After removing the trephine plug, insert the guidewire from the cannulated screw set and drive it into the intramedullary space of the first metatarsal. Before advancing the guide wire into the midfoot, reduce the arthrodesis site. Advance the guide wire across what is left of the cuneiform and navicular, across the arthrodesis site and anchor it into the dense cancellous bone of the body of the talus. With the guide pin in place and the medial column aligned, overdrill the bone and insert the screw. Generally, one would position the head of the screw at the junction of the metaphysis and diaphysis of the first metatarsal.

   If you are employing a posterior approach, insert the guide pin from the posterior aspect of the talus. Make the percutaneous incision adjacent to the Achilles tendon and carry it through the capsule. Fluoroscopy guidance is necessary for this technique. Insert the guide pin from the posterior aspect of the body of the talus, through the talus neck and head, and through the medial column of the foot. With the foot in good alignment and the guide pin in place, overdrill the bone and insert the bone screw. I prefer a headless screw for this approach because the head of a traditional screw may impinge the posterior lip of the tibia.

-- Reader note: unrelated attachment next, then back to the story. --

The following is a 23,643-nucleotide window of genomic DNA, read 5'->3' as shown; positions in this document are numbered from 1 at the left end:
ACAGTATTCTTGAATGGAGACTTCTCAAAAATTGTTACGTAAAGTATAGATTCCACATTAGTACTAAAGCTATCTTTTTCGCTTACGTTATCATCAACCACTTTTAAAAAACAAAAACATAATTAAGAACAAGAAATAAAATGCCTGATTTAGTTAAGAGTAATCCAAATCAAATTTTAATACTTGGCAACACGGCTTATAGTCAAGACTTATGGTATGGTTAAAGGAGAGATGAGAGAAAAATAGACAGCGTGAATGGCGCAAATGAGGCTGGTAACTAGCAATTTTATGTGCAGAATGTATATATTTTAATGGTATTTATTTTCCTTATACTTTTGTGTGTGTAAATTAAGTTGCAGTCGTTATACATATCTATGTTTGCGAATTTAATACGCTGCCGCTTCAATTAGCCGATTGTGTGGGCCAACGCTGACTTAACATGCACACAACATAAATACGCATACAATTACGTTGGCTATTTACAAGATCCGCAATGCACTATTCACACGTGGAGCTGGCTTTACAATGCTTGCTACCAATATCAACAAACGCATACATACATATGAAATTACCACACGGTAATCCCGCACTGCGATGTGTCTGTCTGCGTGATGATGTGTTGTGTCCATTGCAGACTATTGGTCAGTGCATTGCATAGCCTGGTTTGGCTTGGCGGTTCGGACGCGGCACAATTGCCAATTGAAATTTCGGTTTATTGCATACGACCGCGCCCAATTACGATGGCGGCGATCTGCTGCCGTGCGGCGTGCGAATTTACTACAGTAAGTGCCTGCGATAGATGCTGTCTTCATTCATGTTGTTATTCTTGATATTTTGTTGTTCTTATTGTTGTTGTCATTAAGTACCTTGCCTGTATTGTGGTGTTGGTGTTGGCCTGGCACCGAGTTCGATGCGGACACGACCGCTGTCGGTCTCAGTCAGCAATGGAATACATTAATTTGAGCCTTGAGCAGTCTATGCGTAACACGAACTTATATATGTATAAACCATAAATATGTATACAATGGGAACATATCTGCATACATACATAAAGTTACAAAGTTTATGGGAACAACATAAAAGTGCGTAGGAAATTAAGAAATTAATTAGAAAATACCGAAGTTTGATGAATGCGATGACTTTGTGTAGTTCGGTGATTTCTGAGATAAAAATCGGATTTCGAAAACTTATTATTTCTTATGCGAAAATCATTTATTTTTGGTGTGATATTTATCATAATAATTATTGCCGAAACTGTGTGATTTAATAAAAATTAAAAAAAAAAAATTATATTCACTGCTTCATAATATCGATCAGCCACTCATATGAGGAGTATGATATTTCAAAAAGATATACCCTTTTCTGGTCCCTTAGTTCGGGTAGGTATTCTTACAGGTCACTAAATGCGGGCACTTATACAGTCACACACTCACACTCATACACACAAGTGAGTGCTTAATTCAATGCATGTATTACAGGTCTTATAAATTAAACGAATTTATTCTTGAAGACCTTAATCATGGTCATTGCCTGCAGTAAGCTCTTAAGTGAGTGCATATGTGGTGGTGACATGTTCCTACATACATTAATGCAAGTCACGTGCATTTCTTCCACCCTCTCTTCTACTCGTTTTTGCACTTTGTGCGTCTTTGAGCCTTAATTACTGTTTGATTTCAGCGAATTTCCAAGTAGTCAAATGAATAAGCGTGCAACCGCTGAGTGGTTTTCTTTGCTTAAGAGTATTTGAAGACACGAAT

How To Address Fixation For Lesser Metatarsals And The Lateral Column

Intramedullary fixation of the lesser metatarsals can be very difficult because of the smaller diameter of the metatarsals. Most of the time, one cannot use a 6.5 mm screw because it could lead to fracture of the metatarsal. A more feasible option is to use smaller diameter screws like a 4.5 mm or 5 mm screw.